Check out this summer’s shirt – it comes from a very interesting late bronze krater from area B1 (area with the 13th cent cultic building). It shows two ibex eating from a (sacred) tree (i.e. The tree of life – perhaps related to the Canaanite goddess Asherah and/or Astarte).
Itzick and Oren Ackermann have arranged an important workshop at Ariel University on the archaeology of life science and the environment. There are a number of papers/presentations dealing with materials from Tel Burna. The booklet is at the following link abstracts booklet – June 14-15.
Here is an excerpt:
The science of archeology does not stand on its own, but is a part of the triangle of Archaeology, Life Sciences and Environment. Advancements in the methodology and technology of the natural sciences, and their integration into the study of archaeology, enable us to glean rich information from the earth that is not obvious to the naked eye. Such information is preserved in various remains such as materials within ceramic shards, charred remains, bone remains and sediments in the layers of archaeological sites. Analysis of these remains allows for sophisticated insights into issues such as the diet of ancient humans and animals, the utilization of raw materials, soil fertilization material, and more.
In addition, archaeological research appreciates that the ancient site is not an isolated island; rather, it is an integral part of the landscape system around it. Research, therefore, has expanded into the environs around the sites, areas where ancient human activities took place on a daily basis, as well as areas where significant events in human cultural history occurred.
All of this has left its mark on environmental landscape history, as expressed in the development of anthropogenic landscapes. In fact, human activities over the past thousands of years have become an integral part of the landscape system today.
Social and landscape systems have undergone cycles of prosperity and decay for generations. Understanding and
analyzing these processes in the deep time perspective enables the development of insights for models of sustainability in future human environmental systems. Hence, the combination of archaeology, life science and environment in the study of the past is of great importance for planning the future.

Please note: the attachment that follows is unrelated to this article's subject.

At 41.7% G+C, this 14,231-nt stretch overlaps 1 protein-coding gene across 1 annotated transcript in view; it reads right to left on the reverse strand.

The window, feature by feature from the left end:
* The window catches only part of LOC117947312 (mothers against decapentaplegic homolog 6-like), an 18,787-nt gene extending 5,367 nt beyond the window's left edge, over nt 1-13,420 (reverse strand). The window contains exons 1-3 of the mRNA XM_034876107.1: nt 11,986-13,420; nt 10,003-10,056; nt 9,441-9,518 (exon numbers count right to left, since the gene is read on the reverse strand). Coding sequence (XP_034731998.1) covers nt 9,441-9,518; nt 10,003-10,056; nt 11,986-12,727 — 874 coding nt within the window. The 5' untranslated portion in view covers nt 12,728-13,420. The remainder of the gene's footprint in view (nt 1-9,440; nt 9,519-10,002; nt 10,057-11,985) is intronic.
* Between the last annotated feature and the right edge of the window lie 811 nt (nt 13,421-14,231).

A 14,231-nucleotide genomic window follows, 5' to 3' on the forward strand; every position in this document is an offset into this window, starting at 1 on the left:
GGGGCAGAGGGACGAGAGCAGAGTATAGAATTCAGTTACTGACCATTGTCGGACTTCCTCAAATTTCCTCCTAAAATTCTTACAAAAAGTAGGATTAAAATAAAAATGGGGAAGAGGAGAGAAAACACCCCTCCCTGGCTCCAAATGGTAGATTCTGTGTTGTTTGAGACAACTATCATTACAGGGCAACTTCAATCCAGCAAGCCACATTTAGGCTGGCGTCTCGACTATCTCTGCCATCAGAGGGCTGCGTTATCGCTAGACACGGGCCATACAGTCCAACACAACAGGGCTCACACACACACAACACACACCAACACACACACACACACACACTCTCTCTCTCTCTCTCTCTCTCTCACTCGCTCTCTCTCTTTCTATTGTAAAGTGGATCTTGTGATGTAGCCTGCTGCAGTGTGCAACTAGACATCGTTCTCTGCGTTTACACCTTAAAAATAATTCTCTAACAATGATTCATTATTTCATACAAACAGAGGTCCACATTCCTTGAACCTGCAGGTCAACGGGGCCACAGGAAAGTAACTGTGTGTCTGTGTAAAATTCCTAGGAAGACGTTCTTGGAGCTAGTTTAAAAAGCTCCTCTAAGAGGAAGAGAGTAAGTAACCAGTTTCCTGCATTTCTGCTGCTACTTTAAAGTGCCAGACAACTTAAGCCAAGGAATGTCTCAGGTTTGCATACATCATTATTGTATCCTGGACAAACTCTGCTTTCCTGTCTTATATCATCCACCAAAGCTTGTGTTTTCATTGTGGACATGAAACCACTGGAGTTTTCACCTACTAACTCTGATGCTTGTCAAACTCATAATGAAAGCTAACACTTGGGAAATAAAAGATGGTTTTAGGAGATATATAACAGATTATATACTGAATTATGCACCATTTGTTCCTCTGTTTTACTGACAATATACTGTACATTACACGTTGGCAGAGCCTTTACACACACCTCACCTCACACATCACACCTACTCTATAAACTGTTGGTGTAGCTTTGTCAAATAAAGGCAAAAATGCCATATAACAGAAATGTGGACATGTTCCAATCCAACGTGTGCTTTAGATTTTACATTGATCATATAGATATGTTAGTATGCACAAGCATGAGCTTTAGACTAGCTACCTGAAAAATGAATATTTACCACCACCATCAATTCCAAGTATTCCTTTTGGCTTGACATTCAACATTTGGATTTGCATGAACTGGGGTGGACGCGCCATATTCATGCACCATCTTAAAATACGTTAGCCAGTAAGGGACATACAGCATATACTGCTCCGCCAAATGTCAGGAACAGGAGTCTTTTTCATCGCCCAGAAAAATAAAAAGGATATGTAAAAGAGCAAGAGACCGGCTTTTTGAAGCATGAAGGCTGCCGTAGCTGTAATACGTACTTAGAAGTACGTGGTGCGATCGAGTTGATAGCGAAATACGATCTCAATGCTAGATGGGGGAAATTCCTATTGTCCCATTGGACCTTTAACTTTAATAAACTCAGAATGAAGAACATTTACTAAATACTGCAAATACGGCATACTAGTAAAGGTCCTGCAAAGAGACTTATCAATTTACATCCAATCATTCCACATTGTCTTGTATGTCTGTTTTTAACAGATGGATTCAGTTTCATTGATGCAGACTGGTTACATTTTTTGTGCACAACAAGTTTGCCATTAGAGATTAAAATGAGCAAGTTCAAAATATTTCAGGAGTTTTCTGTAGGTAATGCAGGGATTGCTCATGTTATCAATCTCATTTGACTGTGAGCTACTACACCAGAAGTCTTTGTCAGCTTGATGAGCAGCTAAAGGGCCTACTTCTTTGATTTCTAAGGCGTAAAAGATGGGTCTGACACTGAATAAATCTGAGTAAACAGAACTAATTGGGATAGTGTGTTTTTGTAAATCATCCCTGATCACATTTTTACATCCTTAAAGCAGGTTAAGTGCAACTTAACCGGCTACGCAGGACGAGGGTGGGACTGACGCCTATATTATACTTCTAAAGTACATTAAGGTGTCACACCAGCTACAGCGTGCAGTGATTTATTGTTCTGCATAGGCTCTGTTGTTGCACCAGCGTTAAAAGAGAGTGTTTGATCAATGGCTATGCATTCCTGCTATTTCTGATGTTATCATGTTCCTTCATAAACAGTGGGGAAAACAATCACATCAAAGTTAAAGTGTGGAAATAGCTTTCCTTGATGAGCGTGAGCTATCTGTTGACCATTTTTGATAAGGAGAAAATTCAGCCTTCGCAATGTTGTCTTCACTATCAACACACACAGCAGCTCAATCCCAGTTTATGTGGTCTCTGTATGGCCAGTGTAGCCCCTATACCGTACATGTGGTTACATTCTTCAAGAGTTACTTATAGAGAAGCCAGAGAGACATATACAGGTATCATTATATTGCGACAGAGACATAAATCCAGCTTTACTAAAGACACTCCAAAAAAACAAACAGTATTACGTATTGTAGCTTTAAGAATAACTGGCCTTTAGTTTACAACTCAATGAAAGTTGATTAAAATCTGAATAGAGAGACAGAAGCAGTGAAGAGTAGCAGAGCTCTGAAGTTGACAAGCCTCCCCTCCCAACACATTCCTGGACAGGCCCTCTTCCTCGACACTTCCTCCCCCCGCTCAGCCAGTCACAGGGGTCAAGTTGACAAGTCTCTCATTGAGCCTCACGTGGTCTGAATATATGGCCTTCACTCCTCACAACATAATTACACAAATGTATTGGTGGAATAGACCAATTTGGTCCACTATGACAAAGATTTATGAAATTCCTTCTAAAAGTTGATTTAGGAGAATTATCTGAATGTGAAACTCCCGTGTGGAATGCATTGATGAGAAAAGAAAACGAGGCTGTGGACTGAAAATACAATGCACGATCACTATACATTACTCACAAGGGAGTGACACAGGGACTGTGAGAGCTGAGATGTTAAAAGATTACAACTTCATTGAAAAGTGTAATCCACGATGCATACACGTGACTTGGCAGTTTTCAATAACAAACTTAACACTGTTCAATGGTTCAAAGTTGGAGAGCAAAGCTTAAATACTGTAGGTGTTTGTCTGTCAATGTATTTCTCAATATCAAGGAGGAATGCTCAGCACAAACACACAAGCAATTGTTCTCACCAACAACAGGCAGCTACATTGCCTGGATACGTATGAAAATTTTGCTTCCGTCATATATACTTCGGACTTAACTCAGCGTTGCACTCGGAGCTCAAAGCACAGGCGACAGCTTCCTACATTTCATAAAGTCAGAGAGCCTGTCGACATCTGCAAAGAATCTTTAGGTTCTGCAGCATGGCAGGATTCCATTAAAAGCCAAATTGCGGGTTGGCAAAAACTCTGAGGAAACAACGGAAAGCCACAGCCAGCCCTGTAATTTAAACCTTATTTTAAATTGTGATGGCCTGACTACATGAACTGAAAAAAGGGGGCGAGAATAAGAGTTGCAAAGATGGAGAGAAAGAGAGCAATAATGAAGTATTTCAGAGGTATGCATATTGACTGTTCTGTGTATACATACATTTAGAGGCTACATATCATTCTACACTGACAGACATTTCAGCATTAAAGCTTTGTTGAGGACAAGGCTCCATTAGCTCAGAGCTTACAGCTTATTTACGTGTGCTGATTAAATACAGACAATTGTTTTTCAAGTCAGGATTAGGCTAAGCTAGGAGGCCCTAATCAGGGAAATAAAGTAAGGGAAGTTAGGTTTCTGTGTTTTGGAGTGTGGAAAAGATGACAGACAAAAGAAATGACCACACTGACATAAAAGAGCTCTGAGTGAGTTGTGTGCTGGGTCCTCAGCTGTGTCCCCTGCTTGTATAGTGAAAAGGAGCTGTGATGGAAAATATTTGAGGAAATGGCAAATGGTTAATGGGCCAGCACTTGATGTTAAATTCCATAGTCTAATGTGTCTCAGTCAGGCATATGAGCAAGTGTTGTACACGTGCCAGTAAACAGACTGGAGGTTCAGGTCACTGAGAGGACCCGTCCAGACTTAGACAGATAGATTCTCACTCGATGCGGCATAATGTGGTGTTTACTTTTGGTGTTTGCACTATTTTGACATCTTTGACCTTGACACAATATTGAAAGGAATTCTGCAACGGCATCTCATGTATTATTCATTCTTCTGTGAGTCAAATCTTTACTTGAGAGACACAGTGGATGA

A broad range of topics dealing with archaeological finds, human activity, life science methods and environment will be explored during this two-day workshop. The first day will be comprised of five sessions held at Ariel University. The second day will be a field tour of the Shephelah and Judean Mountain regions, during which will present and explore some of the methods and research questions which are the focus of this workshop.
We would like to thank all of the participants and speakers at this workshop, for their contribution and sharing of their knowledge and ideas. We also want to thank Ariel University and the Ministry of Science, Technology and Space of the State of Israel for the generous funding they provided which enabled this exciting workshop to be held.
Wishing you an enjoyable, insightful and engaging workshop!
Dr. Itzhaq Shai
Dr. Oren Ackermann Ariel University June, 2017
Here are some related papers about Burna or by Burnaites (or Libnites 🙂
Tel tail comparisons: settlement size, location and consumption patterns through the metal ages – Jane Gaastra (UCL), Tina Jongsma-Greenfield (University of Manitoba)
Anthropogenic soils as cultural heritage and nutrient hotspots: a dialogue between Archaeology and Ecology – Ladislav Šmejda (Czech University of Life Sciences)
Development of flax cultivation and linen textile production in Bronze and Iron Age Palestine – Andrea Orendi (Tübingen University)
Reconstructing landscape and hydroclimatic constraints on agriculture at Tel Burna and environs – Kathleen Nicoll (University of Utah)
Check out this video of Leah restoring different vessels from Tel Burna – this short clip gives some examples of how pottery restorers put “humpty-dumpty back together again” 🙂
Nice work Leah (and Studio Jackie)!